Burda is active in 18 different countries. To see the bigger picture, we asked international colleagues in Burda offices all around the world to show us how they work. Up next: Amelia Townsend in London.
"My interview took place walking Steffi Czerny's dogs." Laughing, Alexandra Schiel, Head of Europe's leading digital conference DLD, remembers her first meeting with the DLD founder. At the time, she applied for an internship and was in the final stages of her business studies: "Actually, I was afraid of dogs, but of course I didn't let that show. The first meeting lasted only five minutes, then I got a verbal confirmation - in the park! As always, Steffi trusted in her gut feeling and her knowledge of human nature. I've been there for 12 years now - so she seems to have been right."
Gut feeling and people skills
One of the basic virtues of DLD are a good intuition when it comes to people, easily connecting with others, courage and simply listening to one’s gut feeling. Many international superstars had their first appearances at DLD when they were still relatively unknown to a wide audience: Only a few months after the German launch of Facebook, Mark Zuckerberg explained his vision of the social media platform. And Lady Gaga sang and danced at the innovation conference long before she became an international pop icon.
From intern to honey bee
After her internship, Alex, as everyone calls her, stayed and worked her way up to Head of DLD. In this role she is responsible for the content, topics and speakers of the conferences. Today, she reaches out to the audience, identifies trends and has to rely on her gut feeling again and again. "My work is a bit like that of a honey bee. I always swarm out, go to conferences, talk to interesting people who would fit DLD and keep up to date. This is how I collect the nectar, which we then regularly process into honey at our DLD events. The participants can only guess how much work is actually behind it."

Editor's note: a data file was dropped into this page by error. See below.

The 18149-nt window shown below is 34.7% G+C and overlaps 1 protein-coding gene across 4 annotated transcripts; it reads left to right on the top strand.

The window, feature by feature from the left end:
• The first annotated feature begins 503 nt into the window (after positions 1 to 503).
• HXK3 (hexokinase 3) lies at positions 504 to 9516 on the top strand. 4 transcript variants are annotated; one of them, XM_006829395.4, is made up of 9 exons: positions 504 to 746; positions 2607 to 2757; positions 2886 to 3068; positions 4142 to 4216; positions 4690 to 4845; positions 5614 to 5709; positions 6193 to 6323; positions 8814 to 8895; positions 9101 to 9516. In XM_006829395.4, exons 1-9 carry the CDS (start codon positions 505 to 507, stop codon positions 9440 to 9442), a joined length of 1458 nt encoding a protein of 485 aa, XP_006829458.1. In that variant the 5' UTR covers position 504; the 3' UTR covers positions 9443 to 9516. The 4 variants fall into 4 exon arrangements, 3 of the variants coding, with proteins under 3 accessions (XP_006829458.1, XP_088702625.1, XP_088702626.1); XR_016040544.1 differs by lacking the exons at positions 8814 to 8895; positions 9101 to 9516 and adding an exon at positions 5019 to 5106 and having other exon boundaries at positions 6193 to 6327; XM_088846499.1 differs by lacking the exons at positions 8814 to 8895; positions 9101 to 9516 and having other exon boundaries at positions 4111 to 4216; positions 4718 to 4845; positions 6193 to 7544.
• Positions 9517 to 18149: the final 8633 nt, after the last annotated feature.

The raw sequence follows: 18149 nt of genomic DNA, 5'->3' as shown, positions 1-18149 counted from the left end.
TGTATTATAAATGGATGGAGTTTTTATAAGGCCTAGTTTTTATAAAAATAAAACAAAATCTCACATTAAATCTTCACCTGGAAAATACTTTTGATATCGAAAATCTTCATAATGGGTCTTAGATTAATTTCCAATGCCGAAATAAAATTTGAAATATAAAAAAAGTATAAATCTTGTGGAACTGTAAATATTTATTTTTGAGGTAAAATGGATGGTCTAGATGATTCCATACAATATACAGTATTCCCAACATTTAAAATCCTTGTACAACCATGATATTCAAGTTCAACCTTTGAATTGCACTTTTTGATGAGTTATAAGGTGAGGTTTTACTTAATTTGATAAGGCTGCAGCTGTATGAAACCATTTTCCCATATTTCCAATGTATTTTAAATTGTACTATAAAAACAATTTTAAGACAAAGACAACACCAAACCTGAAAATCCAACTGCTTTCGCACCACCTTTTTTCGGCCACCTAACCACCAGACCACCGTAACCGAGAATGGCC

Alex has always been passionate about digital technologies and has been there since the second ever DLD event. “At my first DLD, I met Marissa Mayer, at that time she was No. 7 at Google and still looked very unremarkable and shy - later she became CEO of Yahoo," Alex remembers. "We had given her the Aenne Burda Award for Creative Leadership and the marble trophy was still so big and heavy that we had to roll onto the stage with a trolley that we had borrowed from catering. We just improvised and quickly threw two tablecloths over it to make it look like something - the award has become a bit smaller and handier ever since."
What's behind the horizon?
But what hasn't changed since the first DLD conference is the wide range of topics and the variety of participants, who are all experts in their fields: "We want to connect people with each other who might not otherwise cross paths. You might ask yourself what an artist could talk about with a scientist or with a CEO, but that's exactly what DLD's appeal lies in: "Connect the unexpected", looking beyond one's own nose and thereby leveraging undreamt-of synergies."
Do you want to be part of the next DLD event?
The third DLD Campus will take place in Bayreuth on 27 June. In addition to the Bavarian State Minister for Digital Affairs, Judith Gerlach, David Hanson (Hanson Robotics), Terry von Bibra (Alibaba) and Hans Ulrich Gumbrecht (Stanford University) will appear on the DLD stage at the University of Bayreuth. Further information can be found here.